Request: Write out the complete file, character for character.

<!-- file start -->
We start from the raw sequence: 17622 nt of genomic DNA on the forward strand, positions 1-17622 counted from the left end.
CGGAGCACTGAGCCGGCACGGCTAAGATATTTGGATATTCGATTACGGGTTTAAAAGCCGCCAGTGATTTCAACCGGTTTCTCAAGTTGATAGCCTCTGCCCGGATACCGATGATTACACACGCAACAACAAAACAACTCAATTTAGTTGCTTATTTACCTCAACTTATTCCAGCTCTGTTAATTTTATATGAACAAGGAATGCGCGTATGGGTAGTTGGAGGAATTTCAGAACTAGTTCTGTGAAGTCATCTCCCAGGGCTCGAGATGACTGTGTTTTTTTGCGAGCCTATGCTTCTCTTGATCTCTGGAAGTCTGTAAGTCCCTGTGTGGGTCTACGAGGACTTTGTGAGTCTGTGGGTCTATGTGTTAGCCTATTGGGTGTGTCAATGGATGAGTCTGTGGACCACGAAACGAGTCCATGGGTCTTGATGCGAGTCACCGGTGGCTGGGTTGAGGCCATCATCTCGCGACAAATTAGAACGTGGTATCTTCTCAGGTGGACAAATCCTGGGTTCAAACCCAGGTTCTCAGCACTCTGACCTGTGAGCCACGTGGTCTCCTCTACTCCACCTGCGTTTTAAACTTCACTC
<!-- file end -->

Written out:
We start from the raw sequence: 17622 nt of genomic DNA on the forward strand, positions 1-17622 counted from the left end.
CGGAGCACTGAGCCGGCACGGCTAAGATATTTGGATATTCGATTACGGGTTTAAAAGCCGCCAGTGATTTCAACCGGTTTCTCAAGTTGATAGCCTCTGCCCGGATACCGATGATTACACACGCAACAACAAAACAACTCAATTTAGTTGCTTATTTACCTCAACTTATTCCAGCTCTGTTAATTTTATATGAACAAGGAATGCGCGTATGGGTAGTTGGAGGAATTTCAGAACTAGTTCTGTGAAGTCATCTCCCAGGGCTCGAGATGACTGTGTTTTTTTGCGAGCCTATGCTTCTCTTGATCTCTGGAAGTCTGTAAGTCCCTGTGTGGGTCTACGAGGACTTTGTGAGTCTGTGGGTCTATGTGTTAGCCTATTGGGTGTGTCAATGGATGAGTCTGTGGACCACGAAACGAGTCCATGGGTCTTGATGCGAGTCACCGGTGGCTGGGTTGAGGCCATCATCTCGCGACAAATTAGAACGTGGTATCTTCTCAGGTGGACAAATCCTGGGTTCAAACCCAGGTTCTCAGCACTCTGACCTGTGAGCCACGTGGTCTCCTCTACTCCACCTGCGTTTTAAACTTCACTC